A couple of weeks ago I was minding my own business, driving out to hike in the Catoctin Mountains in northern Maryland (think Camp David) I drove along, wondering if it would stay cool (it didn’t) or low humidity (ditto). Maryland farmland is very beautiful. Gentle hills, flat pastures, beautiful old barns. At one point I saw something in the distance that looked out of place. I couldn’t quite place what it was though. It was too small for a silo, too big and shiny for farm machinery. I couldn’t resist taking a picture of it, but it wasn’t until I got closer that I started to understand what it was. I say started because I’m still not sure, even after spending some time looking at it.
I salute the creativity and the perseverance that would lead someone to plunk these down in the field. This person obviously has a passion for large mechanical-looking objects, and the resources to create them. He/she also has the need to shout out to the world. Nothin’ wrong with that. So does Richard Serra, who I talked about in my last post. This sculpture is in the middle of nowhere and because of this, it stands out. While the traffic on this road is minimal, it would be hard to miss this creation.
I’m currently debating how much I need to shout to the world or whether I just want to keep up a constant chatter, make sculptures that are wonderful but may not get the “WOW!” factor. A giraffe gets the “WOW!” factor, but it is costly, in time, money and personal energy. At this point in my life, I am having to decide how much I want to do by myself and how much I let someone else do for me. I know I CAN make another large-scale structure, it’s a matter of if I WANT to.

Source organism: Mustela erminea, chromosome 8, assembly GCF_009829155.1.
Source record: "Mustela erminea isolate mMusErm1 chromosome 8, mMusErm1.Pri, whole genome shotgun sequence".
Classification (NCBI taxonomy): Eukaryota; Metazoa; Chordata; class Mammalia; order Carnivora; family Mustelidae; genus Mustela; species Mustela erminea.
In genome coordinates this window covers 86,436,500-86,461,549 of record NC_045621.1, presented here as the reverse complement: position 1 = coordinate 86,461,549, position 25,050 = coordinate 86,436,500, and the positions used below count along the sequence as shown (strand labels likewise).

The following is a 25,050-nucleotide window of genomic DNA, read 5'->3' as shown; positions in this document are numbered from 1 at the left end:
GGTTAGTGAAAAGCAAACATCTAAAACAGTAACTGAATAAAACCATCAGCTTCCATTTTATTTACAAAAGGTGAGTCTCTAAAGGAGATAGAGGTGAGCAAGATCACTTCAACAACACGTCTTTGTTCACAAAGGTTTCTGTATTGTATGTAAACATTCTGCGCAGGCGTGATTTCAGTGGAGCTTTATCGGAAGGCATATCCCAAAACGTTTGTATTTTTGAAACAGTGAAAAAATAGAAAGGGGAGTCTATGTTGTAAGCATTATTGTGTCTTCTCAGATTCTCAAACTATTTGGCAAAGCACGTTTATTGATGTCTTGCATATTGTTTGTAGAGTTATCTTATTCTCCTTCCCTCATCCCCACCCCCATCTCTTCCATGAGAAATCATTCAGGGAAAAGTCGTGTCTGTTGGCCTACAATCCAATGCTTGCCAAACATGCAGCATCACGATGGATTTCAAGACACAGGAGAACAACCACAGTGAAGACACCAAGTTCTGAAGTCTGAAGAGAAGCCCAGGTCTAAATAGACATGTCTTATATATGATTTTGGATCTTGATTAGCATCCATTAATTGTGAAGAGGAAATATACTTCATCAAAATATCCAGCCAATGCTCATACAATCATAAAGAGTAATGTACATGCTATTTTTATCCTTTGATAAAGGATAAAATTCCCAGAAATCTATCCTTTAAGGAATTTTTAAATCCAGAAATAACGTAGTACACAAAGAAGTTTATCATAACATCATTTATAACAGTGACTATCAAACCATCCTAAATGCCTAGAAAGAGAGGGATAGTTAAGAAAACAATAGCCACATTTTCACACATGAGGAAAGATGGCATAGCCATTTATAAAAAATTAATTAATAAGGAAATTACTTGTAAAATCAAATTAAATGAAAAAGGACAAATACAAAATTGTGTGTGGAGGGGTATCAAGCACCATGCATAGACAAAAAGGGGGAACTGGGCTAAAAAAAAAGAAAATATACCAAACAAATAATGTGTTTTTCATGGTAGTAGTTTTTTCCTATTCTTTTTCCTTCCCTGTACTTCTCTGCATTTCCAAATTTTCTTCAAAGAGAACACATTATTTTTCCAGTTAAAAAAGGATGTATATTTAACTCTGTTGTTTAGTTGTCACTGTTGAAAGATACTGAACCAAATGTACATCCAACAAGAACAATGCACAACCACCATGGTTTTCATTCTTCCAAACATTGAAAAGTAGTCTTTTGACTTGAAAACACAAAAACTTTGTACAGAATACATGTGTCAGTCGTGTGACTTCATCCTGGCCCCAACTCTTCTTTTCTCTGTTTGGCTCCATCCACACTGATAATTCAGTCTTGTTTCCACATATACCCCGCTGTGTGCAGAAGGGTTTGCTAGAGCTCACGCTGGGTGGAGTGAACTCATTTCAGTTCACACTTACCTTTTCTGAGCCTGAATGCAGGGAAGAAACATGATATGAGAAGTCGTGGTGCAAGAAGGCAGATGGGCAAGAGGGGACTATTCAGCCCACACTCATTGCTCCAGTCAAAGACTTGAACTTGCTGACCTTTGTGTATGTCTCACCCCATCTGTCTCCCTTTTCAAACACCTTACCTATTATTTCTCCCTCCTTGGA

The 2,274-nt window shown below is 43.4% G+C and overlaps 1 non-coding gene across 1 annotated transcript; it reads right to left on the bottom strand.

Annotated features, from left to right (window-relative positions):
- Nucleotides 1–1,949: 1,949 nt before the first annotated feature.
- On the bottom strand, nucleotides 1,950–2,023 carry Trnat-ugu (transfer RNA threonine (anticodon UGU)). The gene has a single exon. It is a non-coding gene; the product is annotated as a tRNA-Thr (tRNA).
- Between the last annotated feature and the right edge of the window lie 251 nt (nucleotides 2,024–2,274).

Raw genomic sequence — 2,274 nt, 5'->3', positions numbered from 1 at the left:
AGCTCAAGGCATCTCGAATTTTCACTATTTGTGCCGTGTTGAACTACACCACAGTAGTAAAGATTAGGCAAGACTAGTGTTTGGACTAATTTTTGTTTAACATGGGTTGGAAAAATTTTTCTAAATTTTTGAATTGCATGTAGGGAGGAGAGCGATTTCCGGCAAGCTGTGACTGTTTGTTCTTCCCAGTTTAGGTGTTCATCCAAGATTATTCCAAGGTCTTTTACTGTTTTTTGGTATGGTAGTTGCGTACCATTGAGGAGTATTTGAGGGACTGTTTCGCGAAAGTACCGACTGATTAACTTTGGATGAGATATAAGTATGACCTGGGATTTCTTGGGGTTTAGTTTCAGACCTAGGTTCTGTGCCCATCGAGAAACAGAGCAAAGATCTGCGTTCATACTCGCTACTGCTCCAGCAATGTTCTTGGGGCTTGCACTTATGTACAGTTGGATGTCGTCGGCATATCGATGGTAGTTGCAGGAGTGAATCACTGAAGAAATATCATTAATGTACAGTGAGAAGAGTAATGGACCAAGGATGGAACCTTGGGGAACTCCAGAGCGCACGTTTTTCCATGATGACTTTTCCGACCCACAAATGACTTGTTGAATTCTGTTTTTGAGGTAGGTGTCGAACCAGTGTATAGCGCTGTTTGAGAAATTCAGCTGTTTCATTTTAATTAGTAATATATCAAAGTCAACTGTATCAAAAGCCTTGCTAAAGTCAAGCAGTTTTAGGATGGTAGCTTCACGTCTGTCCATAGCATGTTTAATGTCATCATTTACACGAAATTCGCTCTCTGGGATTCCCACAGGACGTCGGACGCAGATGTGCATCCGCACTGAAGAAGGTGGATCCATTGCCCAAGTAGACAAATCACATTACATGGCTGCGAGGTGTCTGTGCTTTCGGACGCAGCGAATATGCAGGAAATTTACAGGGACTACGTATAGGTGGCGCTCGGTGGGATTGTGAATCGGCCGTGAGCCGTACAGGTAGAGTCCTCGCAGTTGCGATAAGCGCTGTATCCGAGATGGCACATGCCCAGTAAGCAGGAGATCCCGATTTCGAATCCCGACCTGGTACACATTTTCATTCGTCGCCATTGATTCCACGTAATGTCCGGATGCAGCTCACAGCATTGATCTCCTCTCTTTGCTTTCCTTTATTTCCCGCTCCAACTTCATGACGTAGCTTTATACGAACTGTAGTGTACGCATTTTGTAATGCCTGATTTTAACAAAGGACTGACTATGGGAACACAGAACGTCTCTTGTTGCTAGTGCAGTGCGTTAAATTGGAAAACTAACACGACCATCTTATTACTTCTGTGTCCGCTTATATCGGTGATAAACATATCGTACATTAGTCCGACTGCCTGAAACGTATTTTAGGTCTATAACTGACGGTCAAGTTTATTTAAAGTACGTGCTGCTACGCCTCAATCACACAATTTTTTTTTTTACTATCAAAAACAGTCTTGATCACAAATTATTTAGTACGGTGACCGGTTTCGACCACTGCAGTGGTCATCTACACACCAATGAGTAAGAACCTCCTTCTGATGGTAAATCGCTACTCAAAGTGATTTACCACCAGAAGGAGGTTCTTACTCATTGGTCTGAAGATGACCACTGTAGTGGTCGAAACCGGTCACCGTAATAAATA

I recently read an interview with an artist named Peter Downsbrough in Sculpture Magazine. He was talking about how he constructs his word/line sculptures. At the end of the statement he said:
Things don’t need to be big. Giacometti’s figures may not be big, but they certainly take their place. There’s also Medado Rosso, who made very small sculptures. An artwork does not need to be big to be consequential.
(Sculpture, Vol. 32, No. 8, October 21013, pg.42)
This really spoke to me. I think it’s time to scale down my work. Not permanently, but just so that I can play. Of course, the problem with “WOW” is it is often followed up with “Do it again!”. I know that not everybody will understand my new smaller-scaler direction, but I’m good with that. If the sculptor of the very large mechanical beings listened to everybody, he/she would never have made that sculpture. Sometimes you have to stop listening for a while and just do what the Muse tells you to do. If that happens, it will be consequential no matter what the size.